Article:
BRAF mutation is a risk factor for disease recurrence after surgery in metastatic melanoma
The presence of the BRAF mutation was statistically significant for disease recurrence after surgery amongst patients with advanced malignant melanoma, according to a study.
In this retrospective study, data from 52 patients treated with immunotherapy and BRAF/MEK inhibitors for disseminated malignant melanoma were analyzed to determine risk factors and treatment results over a median follow-up of 31 months.
The median progression-free survival (PFS) 1 was 6 months (1-44 months). In 27 patients (52%), a second-line systemic treatment was administered. The median PFS2 was 2 months (0-27 months), and the median overall survival (OS) was 31 months (6-108 months).
Having a BRAF mutation was a statistically significant risk factor for disease recurrence after surgery.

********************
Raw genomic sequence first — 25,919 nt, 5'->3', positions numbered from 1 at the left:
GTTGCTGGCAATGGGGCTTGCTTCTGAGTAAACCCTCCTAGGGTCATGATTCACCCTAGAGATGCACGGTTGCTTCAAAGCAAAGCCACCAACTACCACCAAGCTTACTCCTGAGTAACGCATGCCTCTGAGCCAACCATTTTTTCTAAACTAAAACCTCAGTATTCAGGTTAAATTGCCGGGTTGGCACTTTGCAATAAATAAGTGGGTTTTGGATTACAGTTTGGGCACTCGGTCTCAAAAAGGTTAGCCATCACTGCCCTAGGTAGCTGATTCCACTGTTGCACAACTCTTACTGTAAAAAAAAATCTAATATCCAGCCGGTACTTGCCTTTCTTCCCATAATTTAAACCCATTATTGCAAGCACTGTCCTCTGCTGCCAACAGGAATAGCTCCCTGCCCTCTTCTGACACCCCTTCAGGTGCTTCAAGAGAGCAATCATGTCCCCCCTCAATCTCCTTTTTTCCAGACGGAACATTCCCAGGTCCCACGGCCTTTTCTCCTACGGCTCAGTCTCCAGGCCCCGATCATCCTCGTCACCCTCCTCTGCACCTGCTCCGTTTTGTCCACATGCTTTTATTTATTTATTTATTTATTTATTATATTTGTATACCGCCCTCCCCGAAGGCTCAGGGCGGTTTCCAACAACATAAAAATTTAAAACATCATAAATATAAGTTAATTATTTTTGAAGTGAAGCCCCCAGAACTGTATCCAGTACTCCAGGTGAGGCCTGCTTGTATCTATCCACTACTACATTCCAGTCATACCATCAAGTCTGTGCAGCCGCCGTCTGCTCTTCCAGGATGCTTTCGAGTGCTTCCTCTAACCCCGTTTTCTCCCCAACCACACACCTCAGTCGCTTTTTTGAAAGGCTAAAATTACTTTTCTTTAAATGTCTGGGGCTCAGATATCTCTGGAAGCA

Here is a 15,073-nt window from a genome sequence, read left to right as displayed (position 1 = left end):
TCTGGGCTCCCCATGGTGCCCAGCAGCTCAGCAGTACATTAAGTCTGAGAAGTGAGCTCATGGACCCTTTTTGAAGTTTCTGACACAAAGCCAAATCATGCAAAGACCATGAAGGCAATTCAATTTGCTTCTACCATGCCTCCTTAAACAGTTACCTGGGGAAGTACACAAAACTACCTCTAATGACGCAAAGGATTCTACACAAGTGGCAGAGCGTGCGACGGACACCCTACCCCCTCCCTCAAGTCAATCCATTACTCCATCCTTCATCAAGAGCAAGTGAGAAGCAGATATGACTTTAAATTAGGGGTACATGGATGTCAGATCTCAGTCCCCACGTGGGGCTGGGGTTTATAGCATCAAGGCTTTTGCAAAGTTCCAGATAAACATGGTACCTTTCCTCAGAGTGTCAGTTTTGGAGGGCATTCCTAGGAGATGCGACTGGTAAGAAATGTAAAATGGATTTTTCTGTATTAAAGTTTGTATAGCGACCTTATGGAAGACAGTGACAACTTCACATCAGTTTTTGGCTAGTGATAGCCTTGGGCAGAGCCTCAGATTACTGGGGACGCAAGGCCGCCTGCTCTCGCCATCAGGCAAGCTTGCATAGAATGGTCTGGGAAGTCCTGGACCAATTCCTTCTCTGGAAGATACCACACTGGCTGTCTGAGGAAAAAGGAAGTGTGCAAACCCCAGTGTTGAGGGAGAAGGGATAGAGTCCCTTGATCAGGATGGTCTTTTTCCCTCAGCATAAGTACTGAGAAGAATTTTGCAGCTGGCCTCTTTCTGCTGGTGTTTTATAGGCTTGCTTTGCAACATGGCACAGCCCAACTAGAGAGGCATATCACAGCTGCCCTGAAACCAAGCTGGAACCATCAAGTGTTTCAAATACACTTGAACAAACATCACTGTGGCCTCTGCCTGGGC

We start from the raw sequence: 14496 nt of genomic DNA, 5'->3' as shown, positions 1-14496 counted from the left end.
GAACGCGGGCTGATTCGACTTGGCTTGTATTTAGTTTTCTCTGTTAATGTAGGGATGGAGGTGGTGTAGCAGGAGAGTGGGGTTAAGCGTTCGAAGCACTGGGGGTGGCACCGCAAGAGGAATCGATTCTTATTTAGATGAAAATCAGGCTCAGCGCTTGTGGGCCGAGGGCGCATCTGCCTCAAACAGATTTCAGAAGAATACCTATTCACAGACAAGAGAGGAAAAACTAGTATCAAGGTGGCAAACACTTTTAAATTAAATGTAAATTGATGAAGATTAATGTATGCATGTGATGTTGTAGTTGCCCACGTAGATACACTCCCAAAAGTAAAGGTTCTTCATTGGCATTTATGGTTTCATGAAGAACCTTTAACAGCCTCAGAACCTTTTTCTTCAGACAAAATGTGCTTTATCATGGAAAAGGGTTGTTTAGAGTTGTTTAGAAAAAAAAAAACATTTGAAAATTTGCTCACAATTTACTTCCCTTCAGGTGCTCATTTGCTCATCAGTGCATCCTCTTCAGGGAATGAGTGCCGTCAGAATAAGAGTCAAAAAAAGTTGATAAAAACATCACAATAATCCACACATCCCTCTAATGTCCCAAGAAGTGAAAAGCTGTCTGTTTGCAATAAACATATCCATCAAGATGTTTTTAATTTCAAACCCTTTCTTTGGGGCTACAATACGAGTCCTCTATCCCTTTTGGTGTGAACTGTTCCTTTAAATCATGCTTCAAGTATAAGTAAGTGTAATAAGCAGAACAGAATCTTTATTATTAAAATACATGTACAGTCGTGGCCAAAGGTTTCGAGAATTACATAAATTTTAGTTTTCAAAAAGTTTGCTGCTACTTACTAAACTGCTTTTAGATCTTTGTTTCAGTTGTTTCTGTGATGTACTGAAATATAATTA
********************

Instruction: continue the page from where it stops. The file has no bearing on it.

The median PFS1 was 7 months in patients undergoing anti-BRAF/MEK therapy and 4 months in patients undergoing mono-immunotherapy.
Amongst those treated with BRAF inhibitors, the 12-month PFS1 rate was 29% and the 24-month PFS1 rate was 7%. For patients treated with mono-immunotherapy, the 12- and 24-month PFS1 rates were 13 and 0%, respectively. The type of treatment used had no effect on OS.
Szatkowska L, Sieczek J, Tekiela K, et al. Outcomes of Patients with Metastatic Melanoma-A Single-Institution Retrospective Analysis. Cancers (Basel). 2022;14(7):1672. doi: 10.3390/cancers14071672. PMID: 35406444; PMCID: PMC8997072.
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